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An Ecuadorian Chef’s Eco-Regenerative Cuisine Comes to Quito
With a passionate dedication to agroforestry and sustainable tourism, Rodrigo Pacheco’s cause-based gastronomy has catapulted him into the ranks of the world’s most consequential and forward-looking chefs. On the coast in Manabí, the former contestant on Netflix’s Final Table has spent more than a decade transforming a degraded ecosystem into an edible jungle that fuels his bucket-list restaurant, Bocavaldivia, in collaboration with the neighboring eco-retreat Tanusas.
Now he’s bringing his ideals to the capital, Quito. Foresta acts as an annex to Bocavaldivia, equal parts dining room and educational space. With the help of architect Felipe Escudero, the restaurant in the city’s La Floresta neighborhood—which is undergoing a revival thanks to endeavors such as Escudero’s restoration of the Quito Contemporary Art Museum—is equipped with a transparent roof that connects patrons with the outdoors and an open-format interior where chefs employ traditional cooking techniques in a volcanic stone kitchen from the “center of earth.” On the menu: a range of artfully plated dishes made of esoteric ingredients that put the country’s biodiversity on display, from gum fruit to tocte (Colombian walnut) to roasted tree tomato. —Nate Storey
Showcase Japan Returns to Shoppe Object
Since launching in 2018, the independent home and gift show Shoppe Object has earned accolades for its sharp-eyed curation of rising brands and need-to-know makers with a craftsmanship ethos. The semiannual design fair kicks off Aug. 14–16 and with it comes the sixth installment of Showcase Japan, the Japan External Trade Organization’s presentation of 25 homegrown brands that represent the best of the country’s storied design heritage at Booth A319. Head to Showcase Japan’s Instagram page (@showcasejapan) to discover objects and products from Aderia, Marumitsu Poterie, Shaquda, and more.
Louis Vuitton is rethinking the design of its leather ateliers with sustainability in mind.
“Sustainability in fashion doesn’t only mean sourcing green materials or embracing circularity. Factories and workshops can—and should be—eco-friendly too. Which is why Louis Vuitton is reconceiving the design of its leather ateliers with environmental impact in mind. The first in this initiative is Oratoire, a 65,000-square-foot single-story bioclimatic building in the Loir-et-Cher region of central France.” [H/T Architectural Digest]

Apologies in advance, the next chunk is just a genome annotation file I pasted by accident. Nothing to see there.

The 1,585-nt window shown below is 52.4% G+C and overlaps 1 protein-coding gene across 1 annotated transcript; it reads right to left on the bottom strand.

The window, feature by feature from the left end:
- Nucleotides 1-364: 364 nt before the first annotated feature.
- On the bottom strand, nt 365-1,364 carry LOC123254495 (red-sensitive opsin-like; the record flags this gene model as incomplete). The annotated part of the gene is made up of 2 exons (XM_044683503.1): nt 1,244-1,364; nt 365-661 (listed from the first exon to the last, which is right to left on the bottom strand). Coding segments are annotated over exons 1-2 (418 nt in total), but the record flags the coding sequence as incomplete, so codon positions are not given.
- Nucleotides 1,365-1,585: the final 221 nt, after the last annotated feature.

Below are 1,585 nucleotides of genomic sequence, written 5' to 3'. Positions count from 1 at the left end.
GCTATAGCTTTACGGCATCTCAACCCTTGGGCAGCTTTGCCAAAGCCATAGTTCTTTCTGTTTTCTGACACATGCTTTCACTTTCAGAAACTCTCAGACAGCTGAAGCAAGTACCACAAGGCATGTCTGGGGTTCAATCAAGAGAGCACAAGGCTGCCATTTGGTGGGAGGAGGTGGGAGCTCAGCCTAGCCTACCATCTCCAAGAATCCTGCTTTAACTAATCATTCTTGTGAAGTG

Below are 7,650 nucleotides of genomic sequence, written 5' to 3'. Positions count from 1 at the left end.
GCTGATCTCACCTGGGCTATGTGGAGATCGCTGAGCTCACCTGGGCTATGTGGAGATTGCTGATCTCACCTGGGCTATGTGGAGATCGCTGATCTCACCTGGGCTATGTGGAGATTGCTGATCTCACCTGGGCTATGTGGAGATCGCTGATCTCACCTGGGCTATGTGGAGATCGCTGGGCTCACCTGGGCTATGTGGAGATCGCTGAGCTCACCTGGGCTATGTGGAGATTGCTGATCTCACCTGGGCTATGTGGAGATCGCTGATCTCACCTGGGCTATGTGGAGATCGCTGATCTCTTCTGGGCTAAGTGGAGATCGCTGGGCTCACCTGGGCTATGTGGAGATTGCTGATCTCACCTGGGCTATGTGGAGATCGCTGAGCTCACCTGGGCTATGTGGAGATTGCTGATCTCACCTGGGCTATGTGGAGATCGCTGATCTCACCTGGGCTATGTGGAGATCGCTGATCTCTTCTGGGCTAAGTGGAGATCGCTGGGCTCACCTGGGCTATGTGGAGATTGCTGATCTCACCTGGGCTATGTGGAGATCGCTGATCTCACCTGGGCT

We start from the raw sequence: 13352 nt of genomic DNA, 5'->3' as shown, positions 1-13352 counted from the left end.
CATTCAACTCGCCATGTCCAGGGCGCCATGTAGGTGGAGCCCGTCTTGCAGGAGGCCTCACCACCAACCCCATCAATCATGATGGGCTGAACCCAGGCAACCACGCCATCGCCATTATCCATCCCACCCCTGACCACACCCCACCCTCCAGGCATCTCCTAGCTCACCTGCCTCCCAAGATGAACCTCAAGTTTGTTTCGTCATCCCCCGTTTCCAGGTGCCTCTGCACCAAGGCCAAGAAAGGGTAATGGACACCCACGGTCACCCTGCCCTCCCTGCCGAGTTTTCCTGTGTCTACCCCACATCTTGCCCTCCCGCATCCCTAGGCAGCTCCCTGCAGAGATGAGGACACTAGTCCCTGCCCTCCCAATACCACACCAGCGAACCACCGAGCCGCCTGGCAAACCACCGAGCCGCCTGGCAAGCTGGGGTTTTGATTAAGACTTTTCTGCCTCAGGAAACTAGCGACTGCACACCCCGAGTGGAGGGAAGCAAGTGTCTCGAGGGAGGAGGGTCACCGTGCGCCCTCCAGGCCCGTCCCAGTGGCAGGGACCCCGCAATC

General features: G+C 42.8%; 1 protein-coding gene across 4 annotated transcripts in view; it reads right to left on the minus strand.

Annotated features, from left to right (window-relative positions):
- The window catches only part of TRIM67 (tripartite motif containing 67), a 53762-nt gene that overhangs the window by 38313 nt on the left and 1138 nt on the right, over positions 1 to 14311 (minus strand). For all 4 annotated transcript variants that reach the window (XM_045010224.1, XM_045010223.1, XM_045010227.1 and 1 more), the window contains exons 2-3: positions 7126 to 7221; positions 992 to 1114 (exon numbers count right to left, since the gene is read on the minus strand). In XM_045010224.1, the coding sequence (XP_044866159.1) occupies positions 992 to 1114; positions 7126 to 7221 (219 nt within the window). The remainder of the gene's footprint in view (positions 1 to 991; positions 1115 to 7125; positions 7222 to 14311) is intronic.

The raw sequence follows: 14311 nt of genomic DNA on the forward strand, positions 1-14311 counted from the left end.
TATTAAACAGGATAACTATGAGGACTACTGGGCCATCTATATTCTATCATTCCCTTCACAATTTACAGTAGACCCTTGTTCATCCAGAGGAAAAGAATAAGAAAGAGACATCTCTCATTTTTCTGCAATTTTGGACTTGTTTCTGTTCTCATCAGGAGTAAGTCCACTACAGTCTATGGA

A new ad watchdog is calling out celebrities for promoting misleading NFT projects.
“Since an early January flashpoint, a stumbling market, and a litany of foul play has been exposed some unsightly truths about the NFT market, leading to Truth in Advertising (TINA), a non-profit consumer advocacy group, to try to take action ahead of the slow-moving hand of the law. First up on TINA’s hit list: celebs. TINA sent out letters to 19 in total, informing the recipients that their promotion of various NFT projects are misleading, since they have a “material connection to the NFT companies they are promoting.” According to FTC law, these connections must be laid out in full in conjunction with any kind of endorsement.” [H/T Input]
A London church will remove a mural that hits too close to home for Grenfell victims.
“A London church is to remove a large mural depicting a city ablaze over its entrance that has ‘acquired unfortunate connotations’ since the Grenfell Tower fire. The once-garish mural of the Last Judgment, commissioned in 1977 for St Peter’s, St Helier, in Morden, south London, was ‘never universally popular,’ according to a Church of England court ruling. The image had faded, making it difficult to see the Christ-like figure, wrote Philip Petchey, the diocesan chancellor, in his ruling on the mural’s removal.” [H/T The Guardian]
Adam Nathaniel Furman creates a colorful monument to queer people in Birmingham.
“Adam Nathaniel Furman has created a colorful structure called Babs Baldachino to coincide with the Commonwealth Games in Birmingham. Created as a monument to LGBTQ+ people in the city, Babs Baldachino was made for the city’s contemporary arts festival Fierce Festival and designed as a ‘queer monument to sit at the Edgbaston Reservoir,’ the festival said. Furman designed the monument to provide ‘moments of pleasure’ for visitors and to promote the presence of queer people involved in activities relating to the Commonwealth Games sports event, which held its closing ceremony on 8 August.” [H/T Dezeen]
The High Line appoints Educational Alliance’s Alan van Capelle as executive director.
“The High Line, the elevated park on the west side of Manhattan, will soon have a new Executive Director alongside a renewed focus on accountability and community voices. Alan van Capelle will be taking over the park’s leadership position from High Line co-founder and current interim director Joshua David. His appointment suggests a focus on combatting urban displacement and gentrification caused by the High Line’s popularity.” [H/T The Observer]
OpenSea gives $100,000 to the DAO Friends with Benefits to take over its homepage.
“OpenSea is turning over its homepage on Friday to feature works by what may be the hottest DAO to date. Friends With Benefits, founded in 2020 by Trevor McFedries, ‘a DJ, entrepreneur, and aspiring basketball star,’ is debuting 10 new commissioned artworks as part of a project called The Flock. The artists and DAO members include artists Andrew Benson, Ayaka Ohira, Case Simmons, Ezra Miller, Niall Ashley, Nic Hamilton, Petra Cortright, Sarah Zucker, Tyler Givens, and Vivian Fu. OpenSea put up $100,000 to commission the NFT art, split equally among the artists.” [H/T Artnet News]